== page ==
Today, those who knew the Browns speak of the divorce in the vague language of failed relationships. "It just wasn't one of those smooth ones," says Judge Brunner, a college friend of Larke's.

"It was just ugly," says Sherrod's brother Bob, who lives in Shaker Heights.

Brown has not remarried. "It was not friendly," he says of his divorce, "but to her credit and to my credit, our daughters have been raised in two loving homes, and they've done very well, and they're very close to both of us, and I'm very thankful for that. The divorce was obviously unpleasant."

As chaotic as Brown's love life has been, friends say his relationship with his daughters is to be envied. His oldest, Emily, attends Swarthmore College near Philadelphia; when he is in Washington, they frequently meet by train in Baltimore to catch Orioles games. He was driving on a snow-covered road to a church play with Elizabeth when he had his car accident. She was unharmed; he spent a week in the hospital. Fought has noticed Brown becoming "a little wistful" as his girls become women.

"I've raised my daughters," Brown says. "They're the most important thing in my life. It's not always easy as a single parent, obviously, but lots of people in this country are in that situation."


After the appearance on WEOL, Brown is off to a cheerfully decorated nursing home in Elyria. In the parking lot, he puts on a tie and suit jacket -- instant congressman.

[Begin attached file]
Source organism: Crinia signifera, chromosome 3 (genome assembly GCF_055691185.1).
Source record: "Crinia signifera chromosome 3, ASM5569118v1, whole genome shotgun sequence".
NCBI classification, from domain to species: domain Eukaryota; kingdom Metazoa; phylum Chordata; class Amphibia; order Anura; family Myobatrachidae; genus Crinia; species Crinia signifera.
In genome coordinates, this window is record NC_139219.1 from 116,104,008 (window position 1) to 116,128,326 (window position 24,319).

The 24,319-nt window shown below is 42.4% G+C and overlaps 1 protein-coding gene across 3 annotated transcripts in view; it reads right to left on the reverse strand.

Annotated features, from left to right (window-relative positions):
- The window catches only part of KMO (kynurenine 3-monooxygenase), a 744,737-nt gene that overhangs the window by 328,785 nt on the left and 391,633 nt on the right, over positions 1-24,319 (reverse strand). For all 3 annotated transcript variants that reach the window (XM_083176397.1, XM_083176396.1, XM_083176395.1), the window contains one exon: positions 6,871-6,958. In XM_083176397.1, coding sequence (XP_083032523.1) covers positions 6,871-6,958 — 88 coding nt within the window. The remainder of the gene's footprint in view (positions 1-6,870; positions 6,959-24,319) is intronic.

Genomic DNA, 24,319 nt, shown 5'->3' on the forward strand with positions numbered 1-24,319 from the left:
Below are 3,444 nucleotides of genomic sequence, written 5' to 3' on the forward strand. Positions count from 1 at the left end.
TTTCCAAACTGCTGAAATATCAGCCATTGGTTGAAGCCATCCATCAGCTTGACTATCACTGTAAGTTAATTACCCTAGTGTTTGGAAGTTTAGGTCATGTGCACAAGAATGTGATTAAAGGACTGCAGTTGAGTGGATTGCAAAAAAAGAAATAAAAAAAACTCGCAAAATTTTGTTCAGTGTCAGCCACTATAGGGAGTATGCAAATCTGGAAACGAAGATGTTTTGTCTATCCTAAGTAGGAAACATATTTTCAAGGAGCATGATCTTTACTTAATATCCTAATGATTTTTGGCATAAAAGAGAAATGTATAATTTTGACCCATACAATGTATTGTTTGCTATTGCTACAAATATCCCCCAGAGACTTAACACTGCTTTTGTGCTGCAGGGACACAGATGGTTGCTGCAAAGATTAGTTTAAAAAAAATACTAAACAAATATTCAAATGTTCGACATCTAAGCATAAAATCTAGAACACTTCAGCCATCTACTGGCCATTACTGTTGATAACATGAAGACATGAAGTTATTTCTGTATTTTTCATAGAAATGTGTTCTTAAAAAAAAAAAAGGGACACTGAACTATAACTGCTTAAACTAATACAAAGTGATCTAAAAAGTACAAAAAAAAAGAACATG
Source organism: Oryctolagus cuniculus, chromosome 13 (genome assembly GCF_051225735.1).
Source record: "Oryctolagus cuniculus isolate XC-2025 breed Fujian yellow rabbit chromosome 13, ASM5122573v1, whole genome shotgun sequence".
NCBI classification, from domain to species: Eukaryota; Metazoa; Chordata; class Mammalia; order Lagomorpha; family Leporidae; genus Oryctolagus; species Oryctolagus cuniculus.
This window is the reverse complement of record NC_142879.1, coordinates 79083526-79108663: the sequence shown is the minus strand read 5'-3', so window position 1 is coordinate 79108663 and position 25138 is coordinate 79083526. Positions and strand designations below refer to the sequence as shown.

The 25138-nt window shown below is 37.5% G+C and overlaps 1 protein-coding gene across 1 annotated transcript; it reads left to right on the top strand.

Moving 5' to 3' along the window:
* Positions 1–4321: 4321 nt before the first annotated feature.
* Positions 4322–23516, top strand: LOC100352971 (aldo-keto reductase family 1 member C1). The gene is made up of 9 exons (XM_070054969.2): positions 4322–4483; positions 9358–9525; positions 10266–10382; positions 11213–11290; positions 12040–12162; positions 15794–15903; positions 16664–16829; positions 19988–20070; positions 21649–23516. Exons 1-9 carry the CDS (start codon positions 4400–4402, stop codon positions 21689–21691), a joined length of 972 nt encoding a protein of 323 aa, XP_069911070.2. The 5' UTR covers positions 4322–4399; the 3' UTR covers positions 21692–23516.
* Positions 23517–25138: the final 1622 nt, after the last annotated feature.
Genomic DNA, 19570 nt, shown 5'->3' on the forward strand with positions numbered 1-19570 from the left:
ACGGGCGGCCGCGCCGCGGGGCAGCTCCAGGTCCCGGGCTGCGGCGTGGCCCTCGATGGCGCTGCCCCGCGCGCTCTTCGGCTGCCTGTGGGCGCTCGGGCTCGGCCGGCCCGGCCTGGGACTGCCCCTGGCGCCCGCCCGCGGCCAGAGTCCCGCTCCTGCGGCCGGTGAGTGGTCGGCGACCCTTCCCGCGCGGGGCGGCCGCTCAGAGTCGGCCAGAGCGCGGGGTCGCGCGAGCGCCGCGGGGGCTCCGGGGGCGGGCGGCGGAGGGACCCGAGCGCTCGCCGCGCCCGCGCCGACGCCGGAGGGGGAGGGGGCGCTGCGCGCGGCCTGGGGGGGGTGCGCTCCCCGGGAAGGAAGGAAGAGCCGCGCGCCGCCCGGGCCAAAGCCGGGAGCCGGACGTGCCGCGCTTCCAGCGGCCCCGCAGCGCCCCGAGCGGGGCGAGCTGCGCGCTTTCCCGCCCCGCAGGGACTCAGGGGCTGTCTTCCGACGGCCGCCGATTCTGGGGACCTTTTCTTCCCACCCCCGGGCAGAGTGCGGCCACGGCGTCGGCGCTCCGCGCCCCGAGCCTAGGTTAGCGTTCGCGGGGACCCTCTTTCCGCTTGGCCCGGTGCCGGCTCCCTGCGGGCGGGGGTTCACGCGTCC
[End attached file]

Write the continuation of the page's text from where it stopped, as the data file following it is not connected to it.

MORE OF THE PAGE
Candidates court senior citizens because they vote, but Brown literally goes the extra mile. His campaign office routinely sponsors bus trips to Canada, where seniors can purchase prescription drugs at state-controlled prices. "You should see these people when they get off the bus," says Beth Thames, who runs Brown's Lorain office. "It's like they just won the lottery."

When Brown enters the home, he is greeted by a man in wide suspenders whom Brown helped obtain belated war medals. It's a nice welcome, one he's used to when he meets an audience that relies on hearing aids. He knows the names of the medicines they take and how much they cost. In addition to pharmaceutical companies, he bangs on the managed-care companies that have pulled out of Lorain County because they weren't making enough money. "Private insurers will take care of you when you're healthy, and taxpayers will take care of you when you are sick." Of Social Security, he says, "If it ain't broke, don't fix it," and he'd like those aged 55-64 to be able to buy into Medicare. It's as if he's reading from an AARP policy paper.